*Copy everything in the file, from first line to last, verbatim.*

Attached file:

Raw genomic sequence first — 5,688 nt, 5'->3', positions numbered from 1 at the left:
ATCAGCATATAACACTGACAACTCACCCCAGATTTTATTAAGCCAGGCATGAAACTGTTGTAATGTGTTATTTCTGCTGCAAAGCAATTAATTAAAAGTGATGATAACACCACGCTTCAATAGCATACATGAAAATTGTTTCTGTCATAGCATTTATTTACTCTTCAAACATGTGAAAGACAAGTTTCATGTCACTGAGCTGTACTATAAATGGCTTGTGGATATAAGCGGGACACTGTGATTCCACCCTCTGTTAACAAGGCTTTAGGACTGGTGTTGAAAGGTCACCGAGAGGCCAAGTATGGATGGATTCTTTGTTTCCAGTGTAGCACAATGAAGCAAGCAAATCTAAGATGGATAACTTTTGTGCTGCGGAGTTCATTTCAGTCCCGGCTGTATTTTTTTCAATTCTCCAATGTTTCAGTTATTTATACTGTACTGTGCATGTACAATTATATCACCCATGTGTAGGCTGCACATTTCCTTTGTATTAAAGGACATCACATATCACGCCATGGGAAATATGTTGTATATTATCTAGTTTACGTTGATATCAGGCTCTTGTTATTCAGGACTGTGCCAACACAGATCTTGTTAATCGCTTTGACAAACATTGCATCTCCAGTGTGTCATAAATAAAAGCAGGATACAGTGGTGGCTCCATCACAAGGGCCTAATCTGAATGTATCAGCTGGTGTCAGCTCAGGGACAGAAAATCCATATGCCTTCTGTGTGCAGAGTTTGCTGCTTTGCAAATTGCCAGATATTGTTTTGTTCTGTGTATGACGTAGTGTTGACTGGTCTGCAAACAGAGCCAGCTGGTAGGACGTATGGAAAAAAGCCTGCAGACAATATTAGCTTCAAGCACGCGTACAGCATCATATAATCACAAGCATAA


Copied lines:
Raw genomic sequence first — 5,688 nt, 5'->3', positions numbered from 1 at the left:
ATCAGCATATAACACTGACAACTCACCCCAGATTTTATTAAGCCAGGCATGAAACTGTTGTAATGTGTTATTTCTGCTGCAAAGCAATTAATTAAAAGTGATGATAACACCACGCTTCAATAGCATACATGAAAATTGTTTCTGTCATAGCATTTATTTACTCTTCAAACATGTGAAAGACAAGTTTCATGTCACTGAGCTGTACTATAAATGGCTTGTGGATATAAGCGGGACACTGTGATTCCACCCTCTGTTAACAAGGCTTTAGGACTGGTGTTGAAAGGTCACCGAGAGGCCAAGTATGGATGGATTCTTTGTTTCCAGTGTAGCACAATGAAGCAAGCAAATCTAAGATGGATAACTTTTGTGCTGCGGAGTTCATTTCAGTCCCGGCTGTATTTTTTTCAATTCTCCAATGTTTCAGTTATTTATACTGTACTGTGCATGTACAATTATATCACCCATGTGTAGGCTGCACATTTCCTTTGTATTAAAGGACATCACATATCACGCCATGGGAAATATGTTGTATATTATCTAGTTTACGTTGATATCAGGCTCTTGTTATTCAGGACTGTGCCAACACAGATCTTGTTAATCGCTTTGACAAACATTGCATCTCCAGTGTGTCATAAATAAAAGCAGGATACAGTGGTGGCTCCATCACAAGGGCCTAATCTGAATGTATCAGCTGGTGTCAGCTCAGGGACAGAAAATCCATATGCCTTCTGTGTGCAGAGTTTGCTGCTTTGCAAATTGCCAGATATTGTTTTGTTCTGTGTATGACGTAGTGTTGACTGGTCTGCAAACAGAGCCAGCTGGTAGGACGTATGGAAAAAAGCCTGCAGACAATATTAGCTTCAAGCACGCGTACAGCATCATATAATCACAAGCATAA